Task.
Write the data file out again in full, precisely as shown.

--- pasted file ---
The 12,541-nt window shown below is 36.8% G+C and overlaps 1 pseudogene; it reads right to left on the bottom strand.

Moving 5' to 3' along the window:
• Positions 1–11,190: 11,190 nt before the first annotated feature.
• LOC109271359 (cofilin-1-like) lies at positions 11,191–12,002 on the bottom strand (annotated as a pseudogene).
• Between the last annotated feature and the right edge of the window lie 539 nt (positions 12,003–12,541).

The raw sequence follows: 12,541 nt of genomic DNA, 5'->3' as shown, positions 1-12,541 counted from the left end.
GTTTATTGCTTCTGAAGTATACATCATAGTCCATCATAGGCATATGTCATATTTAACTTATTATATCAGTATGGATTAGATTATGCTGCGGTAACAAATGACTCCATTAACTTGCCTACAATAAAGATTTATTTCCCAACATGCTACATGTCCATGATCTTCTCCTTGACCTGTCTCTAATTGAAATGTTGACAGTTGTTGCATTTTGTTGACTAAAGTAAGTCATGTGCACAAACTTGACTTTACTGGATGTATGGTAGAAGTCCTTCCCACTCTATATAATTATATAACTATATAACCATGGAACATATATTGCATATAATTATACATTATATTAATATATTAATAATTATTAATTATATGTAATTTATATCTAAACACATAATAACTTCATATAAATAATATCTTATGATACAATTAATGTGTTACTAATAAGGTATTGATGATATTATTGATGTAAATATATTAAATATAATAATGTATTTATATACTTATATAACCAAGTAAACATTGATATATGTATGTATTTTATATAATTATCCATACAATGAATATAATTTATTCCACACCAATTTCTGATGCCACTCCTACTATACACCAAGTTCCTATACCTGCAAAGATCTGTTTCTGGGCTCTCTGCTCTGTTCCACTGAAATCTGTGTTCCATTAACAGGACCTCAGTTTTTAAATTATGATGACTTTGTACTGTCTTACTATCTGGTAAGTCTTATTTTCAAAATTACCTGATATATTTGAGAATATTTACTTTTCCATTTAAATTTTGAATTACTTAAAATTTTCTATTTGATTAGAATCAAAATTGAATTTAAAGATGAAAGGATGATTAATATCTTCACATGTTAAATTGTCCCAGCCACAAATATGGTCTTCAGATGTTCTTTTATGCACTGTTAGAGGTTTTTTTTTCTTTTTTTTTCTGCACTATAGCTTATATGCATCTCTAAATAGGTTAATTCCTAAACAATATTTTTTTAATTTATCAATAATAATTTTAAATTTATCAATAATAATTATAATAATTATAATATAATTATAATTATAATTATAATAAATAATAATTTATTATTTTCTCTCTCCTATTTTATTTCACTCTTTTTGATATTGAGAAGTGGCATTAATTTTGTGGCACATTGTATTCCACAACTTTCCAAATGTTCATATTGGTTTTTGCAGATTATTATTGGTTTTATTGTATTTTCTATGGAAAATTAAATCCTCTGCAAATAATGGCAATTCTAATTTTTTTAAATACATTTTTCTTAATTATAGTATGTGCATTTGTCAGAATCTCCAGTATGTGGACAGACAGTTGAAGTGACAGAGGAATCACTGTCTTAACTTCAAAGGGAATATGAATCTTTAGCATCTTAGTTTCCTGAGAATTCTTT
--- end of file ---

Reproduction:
The 12,541-nt window shown below is 36.8% G+C and overlaps 1 pseudogene; it reads right to left on the bottom strand.

Moving 5' to 3' along the window:
• Positions 1–11,190: 11,190 nt before the first annotated feature.
• LOC109271359 (cofilin-1-like) lies at positions 11,191–12,002 on the bottom strand (annotated as a pseudogene).
• Between the last annotated feature and the right edge of the window lie 539 nt (positions 12,003–12,541).

The raw sequence follows: 12,541 nt of genomic DNA, 5'->3' as shown, positions 1-12,541 counted from the left end.
GTTTATTGCTTCTGAAGTATACATCATAGTCCATCATAGGCATATGTCATATTTAACTTATTATATCAGTATGGATTAGATTATGCTGCGGTAACAAATGACTCCATTAACTTGCCTACAATAAAGATTTATTTCCCAACATGCTACATGTCCATGATCTTCTCCTTGACCTGTCTCTAATTGAAATGTTGACAGTTGTTGCATTTTGTTGACTAAAGTAAGTCATGTGCACAAACTTGACTTTACTGGATGTATGGTAGAAGTCCTTCCCACTCTATATAATTATATAACTATATAACCATGGAACATATATTGCATATAATTATACATTATATTAATATATTAATAATTATTAATTATATGTAATTTATATCTAAACACATAATAACTTCATATAAATAATATCTTATGATACAATTAATGTGTTACTAATAAGGTATTGATGATATTATTGATGTAAATATATTAAATATAATAATGTATTTATATACTTATATAACCAAGTAAACATTGATATATGTATGTATTTTATATAATTATCCATACAATGAATATAATTTATTCCACACCAATTTCTGATGCCACTCCTACTATACACCAAGTTCCTATACCTGCAAAGATCTGTTTCTGGGCTCTCTGCTCTGTTCCACTGAAATCTGTGTTCCATTAACAGGACCTCAGTTTTTAAATTATGATGACTTTGTACTGTCTTACTATCTGGTAAGTCTTATTTTCAAAATTACCTGATATATTTGAGAATATTTACTTTTCCATTTAAATTTTGAATTACTTAAAATTTTCTATTTGATTAGAATCAAAATTGAATTTAAAGATGAAAGGATGATTAATATCTTCACATGTTAAATTGTCCCAGCCACAAATATGGTCTTCAGATGTTCTTTTATGCACTGTTAGAGGTTTTTTTTTCTTTTTTTTTCTGCACTATAGCTTATATGCATCTCTAAATAGGTTAATTCCTAAACAATATTTTTTTAATTTATCAATAATAATTTTAAATTTATCAATAATAATTATAATAATTATAATATAATTATAATTATAATTATAATAAATAATAATTTATTATTTTCTCTCTCCTATTTTATTTCACTCTTTTTGATATTGAGAAGTGGCATTAATTTTGTGGCACATTGTATTCCACAACTTTCCAAATGTTCATATTGGTTTTTGCAGATTATTATTGGTTTTATTGTATTTTCTATGGAAAATTAAATCCTCTGCAAATAATGGCAATTCTAATTTTTTTAAATACATTTTTCTTAATTATAGTATGTGCATTTGTCAGAATCTCCAGTATGTGGACAGACAGTTGAAGTGACAGAGGAATCACTGTCTTAACTTCAAAGGGAATATGAATCTTTAGCATCTTAGTTTCCTGAGAATTCTTT